Guyana: COVID-19 cases up to 47

Guyana: COVID-19 cases up to 47

(GUYANA CHRONICLE) – LOCAL health authorities have recorded two new cases of the Novel Coronavirus (COVID-19) disease over the past 24 hours, taking the number of confirmed cases to 47.

According to information from the Ministry of Public Health, while the number of cases have climbed, the number of deaths remain at six. Five persons are being treated in the COVID-19 Intensive Care Unit (ICU).

Health authorities have so far tested 213 persons of which 47 were positive and 166 were negative. There are 33 persons in institutional isolation and 19 persons in institutional quarantine. Globally, there are more than 1.8 million cases of COVID-19, with over 105,000 deaths. And, with no approved treatment or cure, there is no assurance that persons will survive after contracting the disease. In the absence of approved medication, governments and authorities across the world have employed a number of preventative measures to contain the spread of the disease.

President David Granger in an address to the nation Saturday evening said Guyana is in line to receive approximately 30,000 masks, a number of ventilators and other medical equipment from the People’s Republic of China as it ups its fight against COVID-19. Added to that, the country has turned to the Government of India for financial assistance.
According to President Granger, the fight requires unprecedented expenditure and outlay of resources to enable identification and testing, isolation, protection and treatment. These added resources will complement systems already in place to suppress the spread of the virus and provide appropriate medical attention.

Saturday (April 11) marked one month since COVID-19 claimed the life of the first Guyanese here. The woman – 52-year-old Ratna Baboolall — had returned to Guyana from the United States days before she succumbed. Since then, the number of recorded cases and deaths have increased.

The Head of State said he was pleased to have learnt of the recovery of the eight persons who had initially tested positive for the disease. “I wish the other infected persons a speedy and complete recovery,” he said. COVID-19, President Granger said, is a “pernicious” killer which has launched a vicious attack on mankind globally, regardless of race, region, religion, or economic status and Guyana has not been spared.

Though the government through the Ministry of Public Health is in consultation with the Pan American Health Organisation/World Health Organisation (PAHO/WHO), has initiated a number of measures to safeguard the well-being of its people, the President has acknowledged that the journey ahead remains a difficult one.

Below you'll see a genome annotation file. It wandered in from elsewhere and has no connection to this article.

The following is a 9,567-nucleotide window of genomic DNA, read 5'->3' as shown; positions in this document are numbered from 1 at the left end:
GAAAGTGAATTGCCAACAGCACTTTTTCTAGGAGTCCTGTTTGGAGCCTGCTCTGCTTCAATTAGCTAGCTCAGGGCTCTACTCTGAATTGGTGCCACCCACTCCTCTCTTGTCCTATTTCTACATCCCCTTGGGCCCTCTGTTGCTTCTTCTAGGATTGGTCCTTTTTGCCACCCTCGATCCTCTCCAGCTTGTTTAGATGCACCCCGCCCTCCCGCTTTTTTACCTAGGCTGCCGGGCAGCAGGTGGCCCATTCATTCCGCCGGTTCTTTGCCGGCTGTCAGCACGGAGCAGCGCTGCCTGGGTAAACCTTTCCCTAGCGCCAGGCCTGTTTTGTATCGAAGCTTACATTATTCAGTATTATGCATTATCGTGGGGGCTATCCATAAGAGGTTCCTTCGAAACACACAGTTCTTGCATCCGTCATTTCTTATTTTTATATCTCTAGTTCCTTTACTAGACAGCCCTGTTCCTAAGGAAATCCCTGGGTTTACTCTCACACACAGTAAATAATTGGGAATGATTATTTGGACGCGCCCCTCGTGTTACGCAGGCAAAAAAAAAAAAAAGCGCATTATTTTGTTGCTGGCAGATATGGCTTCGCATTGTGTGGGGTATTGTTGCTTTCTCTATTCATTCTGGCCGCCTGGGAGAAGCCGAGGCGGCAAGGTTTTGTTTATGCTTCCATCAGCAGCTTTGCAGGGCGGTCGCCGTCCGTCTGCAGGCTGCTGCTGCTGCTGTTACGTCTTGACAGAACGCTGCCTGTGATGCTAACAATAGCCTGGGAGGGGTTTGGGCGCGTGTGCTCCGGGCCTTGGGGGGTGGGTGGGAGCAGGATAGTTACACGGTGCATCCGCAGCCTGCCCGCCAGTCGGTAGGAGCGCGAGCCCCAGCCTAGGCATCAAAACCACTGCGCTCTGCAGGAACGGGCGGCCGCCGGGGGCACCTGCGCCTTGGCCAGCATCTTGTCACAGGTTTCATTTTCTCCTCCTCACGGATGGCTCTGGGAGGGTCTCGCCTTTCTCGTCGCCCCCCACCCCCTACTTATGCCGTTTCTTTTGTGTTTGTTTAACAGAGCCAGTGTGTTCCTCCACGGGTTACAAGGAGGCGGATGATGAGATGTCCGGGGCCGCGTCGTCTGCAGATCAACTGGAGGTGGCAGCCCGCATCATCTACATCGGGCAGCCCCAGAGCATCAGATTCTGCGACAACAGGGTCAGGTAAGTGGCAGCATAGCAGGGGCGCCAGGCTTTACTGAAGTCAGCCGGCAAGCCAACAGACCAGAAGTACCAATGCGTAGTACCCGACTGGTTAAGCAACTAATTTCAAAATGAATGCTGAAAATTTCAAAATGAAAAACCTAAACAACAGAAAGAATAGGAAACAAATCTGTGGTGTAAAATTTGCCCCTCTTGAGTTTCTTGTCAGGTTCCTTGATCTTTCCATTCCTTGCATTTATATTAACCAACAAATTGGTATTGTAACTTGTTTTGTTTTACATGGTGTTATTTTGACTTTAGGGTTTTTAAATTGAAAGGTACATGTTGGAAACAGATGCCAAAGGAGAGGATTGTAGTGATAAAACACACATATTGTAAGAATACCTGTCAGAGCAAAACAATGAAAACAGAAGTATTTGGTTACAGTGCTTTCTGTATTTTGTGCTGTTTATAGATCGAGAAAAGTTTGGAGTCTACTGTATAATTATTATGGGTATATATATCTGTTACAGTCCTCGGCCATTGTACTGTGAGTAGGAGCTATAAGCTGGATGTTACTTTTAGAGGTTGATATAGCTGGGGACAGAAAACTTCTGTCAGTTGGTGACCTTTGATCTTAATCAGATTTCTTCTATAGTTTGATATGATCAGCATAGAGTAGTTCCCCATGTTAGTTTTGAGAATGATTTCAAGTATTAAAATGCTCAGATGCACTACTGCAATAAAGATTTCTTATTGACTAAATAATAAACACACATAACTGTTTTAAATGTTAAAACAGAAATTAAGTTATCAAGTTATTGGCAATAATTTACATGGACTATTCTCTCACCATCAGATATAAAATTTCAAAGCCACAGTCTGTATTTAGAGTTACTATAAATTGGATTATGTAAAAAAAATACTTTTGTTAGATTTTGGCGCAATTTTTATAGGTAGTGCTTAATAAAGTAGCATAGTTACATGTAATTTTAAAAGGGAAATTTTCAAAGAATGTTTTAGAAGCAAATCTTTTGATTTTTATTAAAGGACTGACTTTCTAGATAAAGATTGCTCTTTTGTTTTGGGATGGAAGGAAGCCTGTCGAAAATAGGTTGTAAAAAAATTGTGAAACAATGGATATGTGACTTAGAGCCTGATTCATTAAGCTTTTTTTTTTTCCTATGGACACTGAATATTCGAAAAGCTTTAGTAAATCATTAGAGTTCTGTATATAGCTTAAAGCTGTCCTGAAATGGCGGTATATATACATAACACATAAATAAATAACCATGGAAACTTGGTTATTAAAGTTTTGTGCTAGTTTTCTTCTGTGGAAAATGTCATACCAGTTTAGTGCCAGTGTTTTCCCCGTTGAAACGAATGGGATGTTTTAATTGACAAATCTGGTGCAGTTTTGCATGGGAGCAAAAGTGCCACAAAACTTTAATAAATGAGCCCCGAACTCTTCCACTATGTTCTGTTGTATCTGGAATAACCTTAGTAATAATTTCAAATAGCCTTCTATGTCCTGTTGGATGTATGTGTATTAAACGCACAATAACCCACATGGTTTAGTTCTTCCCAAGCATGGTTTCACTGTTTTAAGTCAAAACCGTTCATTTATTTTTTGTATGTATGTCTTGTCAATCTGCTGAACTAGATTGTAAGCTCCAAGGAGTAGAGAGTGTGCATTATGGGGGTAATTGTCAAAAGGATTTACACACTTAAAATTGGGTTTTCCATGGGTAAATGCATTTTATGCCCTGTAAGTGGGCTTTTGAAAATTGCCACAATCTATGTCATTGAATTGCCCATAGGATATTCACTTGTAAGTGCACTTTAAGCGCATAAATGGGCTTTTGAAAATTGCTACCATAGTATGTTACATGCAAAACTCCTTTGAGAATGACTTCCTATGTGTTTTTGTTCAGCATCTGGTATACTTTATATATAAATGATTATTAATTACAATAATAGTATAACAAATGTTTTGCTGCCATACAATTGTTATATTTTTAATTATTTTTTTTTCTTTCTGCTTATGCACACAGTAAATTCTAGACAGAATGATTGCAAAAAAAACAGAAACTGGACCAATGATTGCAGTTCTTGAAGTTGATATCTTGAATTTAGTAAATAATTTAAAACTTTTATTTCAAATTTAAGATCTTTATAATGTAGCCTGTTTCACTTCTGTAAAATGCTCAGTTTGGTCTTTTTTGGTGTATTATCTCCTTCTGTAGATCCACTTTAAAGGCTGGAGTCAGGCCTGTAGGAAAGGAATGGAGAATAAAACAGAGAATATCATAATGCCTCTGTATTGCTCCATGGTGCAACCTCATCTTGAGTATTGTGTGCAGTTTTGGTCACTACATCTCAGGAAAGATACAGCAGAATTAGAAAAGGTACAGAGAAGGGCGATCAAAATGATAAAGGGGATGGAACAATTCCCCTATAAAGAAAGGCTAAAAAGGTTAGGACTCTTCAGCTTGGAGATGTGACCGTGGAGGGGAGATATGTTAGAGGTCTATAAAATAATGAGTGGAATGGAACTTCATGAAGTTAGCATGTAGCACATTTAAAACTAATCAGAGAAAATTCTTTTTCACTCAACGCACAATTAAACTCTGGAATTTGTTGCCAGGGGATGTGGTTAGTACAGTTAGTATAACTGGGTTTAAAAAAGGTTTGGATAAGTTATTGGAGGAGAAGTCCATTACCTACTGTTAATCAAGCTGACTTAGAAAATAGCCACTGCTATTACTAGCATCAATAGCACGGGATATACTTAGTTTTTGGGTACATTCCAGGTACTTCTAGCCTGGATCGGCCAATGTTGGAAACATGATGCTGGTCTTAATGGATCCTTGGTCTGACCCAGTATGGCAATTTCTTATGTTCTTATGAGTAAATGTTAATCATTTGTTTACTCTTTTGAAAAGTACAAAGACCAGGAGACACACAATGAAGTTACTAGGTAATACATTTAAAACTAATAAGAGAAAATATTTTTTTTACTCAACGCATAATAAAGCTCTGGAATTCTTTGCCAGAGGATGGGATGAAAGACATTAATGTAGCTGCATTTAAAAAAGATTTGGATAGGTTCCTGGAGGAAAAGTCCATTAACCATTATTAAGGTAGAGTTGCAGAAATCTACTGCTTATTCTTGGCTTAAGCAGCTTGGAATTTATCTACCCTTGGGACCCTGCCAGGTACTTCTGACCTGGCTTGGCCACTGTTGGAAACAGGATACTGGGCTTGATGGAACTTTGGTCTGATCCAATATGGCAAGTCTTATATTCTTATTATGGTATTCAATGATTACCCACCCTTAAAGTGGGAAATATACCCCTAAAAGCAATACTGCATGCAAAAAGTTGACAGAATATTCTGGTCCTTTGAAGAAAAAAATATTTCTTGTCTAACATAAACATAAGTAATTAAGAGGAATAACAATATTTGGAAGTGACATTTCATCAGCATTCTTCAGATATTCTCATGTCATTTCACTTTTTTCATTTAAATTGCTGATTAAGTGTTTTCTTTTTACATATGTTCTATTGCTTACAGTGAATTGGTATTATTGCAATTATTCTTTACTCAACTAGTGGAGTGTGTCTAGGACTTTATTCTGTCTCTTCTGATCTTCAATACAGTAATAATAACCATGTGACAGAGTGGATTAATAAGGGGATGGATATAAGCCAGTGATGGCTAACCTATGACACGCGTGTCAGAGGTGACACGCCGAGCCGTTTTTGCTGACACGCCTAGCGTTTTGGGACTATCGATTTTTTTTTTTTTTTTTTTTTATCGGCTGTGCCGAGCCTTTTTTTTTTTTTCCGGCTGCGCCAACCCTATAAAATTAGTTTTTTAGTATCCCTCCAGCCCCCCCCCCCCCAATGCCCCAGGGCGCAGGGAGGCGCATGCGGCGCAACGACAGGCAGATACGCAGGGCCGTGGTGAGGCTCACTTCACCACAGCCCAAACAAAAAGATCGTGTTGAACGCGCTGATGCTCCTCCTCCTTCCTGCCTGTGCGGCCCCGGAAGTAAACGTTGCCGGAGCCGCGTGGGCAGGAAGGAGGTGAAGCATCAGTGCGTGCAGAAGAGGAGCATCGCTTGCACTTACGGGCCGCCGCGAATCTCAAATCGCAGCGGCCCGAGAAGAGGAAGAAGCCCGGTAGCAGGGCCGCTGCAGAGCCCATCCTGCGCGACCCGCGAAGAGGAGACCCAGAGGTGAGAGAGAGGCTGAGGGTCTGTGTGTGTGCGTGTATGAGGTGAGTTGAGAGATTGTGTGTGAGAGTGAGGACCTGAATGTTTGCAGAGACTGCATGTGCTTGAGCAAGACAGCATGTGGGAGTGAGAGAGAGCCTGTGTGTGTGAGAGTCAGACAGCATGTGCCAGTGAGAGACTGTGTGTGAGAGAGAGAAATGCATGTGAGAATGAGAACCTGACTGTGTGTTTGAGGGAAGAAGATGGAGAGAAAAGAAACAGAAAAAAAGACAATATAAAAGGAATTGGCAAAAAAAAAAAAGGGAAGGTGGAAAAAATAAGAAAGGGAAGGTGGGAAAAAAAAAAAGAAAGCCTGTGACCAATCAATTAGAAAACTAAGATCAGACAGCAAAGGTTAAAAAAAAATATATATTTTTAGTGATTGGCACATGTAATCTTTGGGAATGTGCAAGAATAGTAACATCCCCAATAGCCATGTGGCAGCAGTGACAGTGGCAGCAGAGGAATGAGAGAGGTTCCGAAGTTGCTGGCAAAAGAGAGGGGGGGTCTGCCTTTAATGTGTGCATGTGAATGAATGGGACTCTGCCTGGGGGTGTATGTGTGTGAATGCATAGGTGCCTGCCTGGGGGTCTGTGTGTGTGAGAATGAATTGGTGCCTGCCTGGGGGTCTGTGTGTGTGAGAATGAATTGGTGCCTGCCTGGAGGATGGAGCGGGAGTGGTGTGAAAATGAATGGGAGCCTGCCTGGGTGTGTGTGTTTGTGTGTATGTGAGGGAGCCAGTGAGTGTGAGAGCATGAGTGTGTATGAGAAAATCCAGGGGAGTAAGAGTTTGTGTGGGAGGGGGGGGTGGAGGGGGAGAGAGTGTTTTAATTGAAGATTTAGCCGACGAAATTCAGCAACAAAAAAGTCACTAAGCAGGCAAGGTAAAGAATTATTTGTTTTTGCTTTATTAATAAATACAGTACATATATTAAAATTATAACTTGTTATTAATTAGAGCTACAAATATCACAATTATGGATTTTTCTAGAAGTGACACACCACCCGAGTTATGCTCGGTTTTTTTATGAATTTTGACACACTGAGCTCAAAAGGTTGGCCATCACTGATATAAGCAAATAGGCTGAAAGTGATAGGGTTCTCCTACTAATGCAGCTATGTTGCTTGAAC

While persons who become ill should have access to the best care in the shortest possible time to ensure their recovery and rehabilitation, President Granger said understandably, the national focus is on those who have been infected and afflicted.

As the country wages war against the deadly disease, the Head of State said the efforts of the country’s frontline workers, in particular, those within the medical field, should not go unnoticed.

“I ask you, however, to think tenderly of our public health professionals and service providers, that is to say, our doctors, nurses, respiratory therapists and all other supporting staff – medical and non-medical – who are providing the required care for those in distress.

Public health practitioners are on the frontline of protecting those stricken by the disease. They have been working tirelessly through this very difficult situation to provide quality healthcare to those who have been infected and afflicted. Everyone in the public health system has played a vital part in the fight against this disease,” he said.

He said while the public has been instructed to ‘stay at home,’ in physical isolation, the country’s health professionals are required to leave their homes and families, daily, to work in the health centres, hospitals quarantine stations and other institutions as they do their part to combat the disease.

“Every day they report for duty to work in conditions that could be dangerous to their own health and safety. Let us all think about these public servants and employees in private institutions who are putting their lives on the line. We all should ponder their personal, physical, psychological and emotional needs and that, day after day, they are pressed beyond measure to deal with so much human suffering. We should not take their service for granted,” he said.

The President called on all Guyanese to continue to support the country’s frontline workers as they execute their duties. “They are the sinews of our health services. We must protect and respect them. We are eternally grateful for their exertions during these trying times. Their dedication is valued,” he posited.

According to WHO, COVID-19 is an infectious disease caused by the newly discovered coronavirus. WHO said most people infected with the COVID-19 virus will experience mild to moderate respiratory illnesses and recover without requiring special treatment. Older persons and those with underlying medical problems such as cardiovascular disease, diabetes, chronic respiratory disease, and cancer, are more likely to develop serious illness.
The WHO believes that the best way to prevent and slow down transmission is to be well informed about the virus, the disease it causes and how it is spread.

“Protect yourself and others from infection by washing your hands or using an alcohol-based rub frequently and not touching your face. The COVID-19 virus spreads primarily through droplets of saliva or discharge from the nose when an infected person coughs or sneezes, so it’s important that you also practise respiratory etiquette (for example, by coughing into a flexed elbow),” the WHO has advised.


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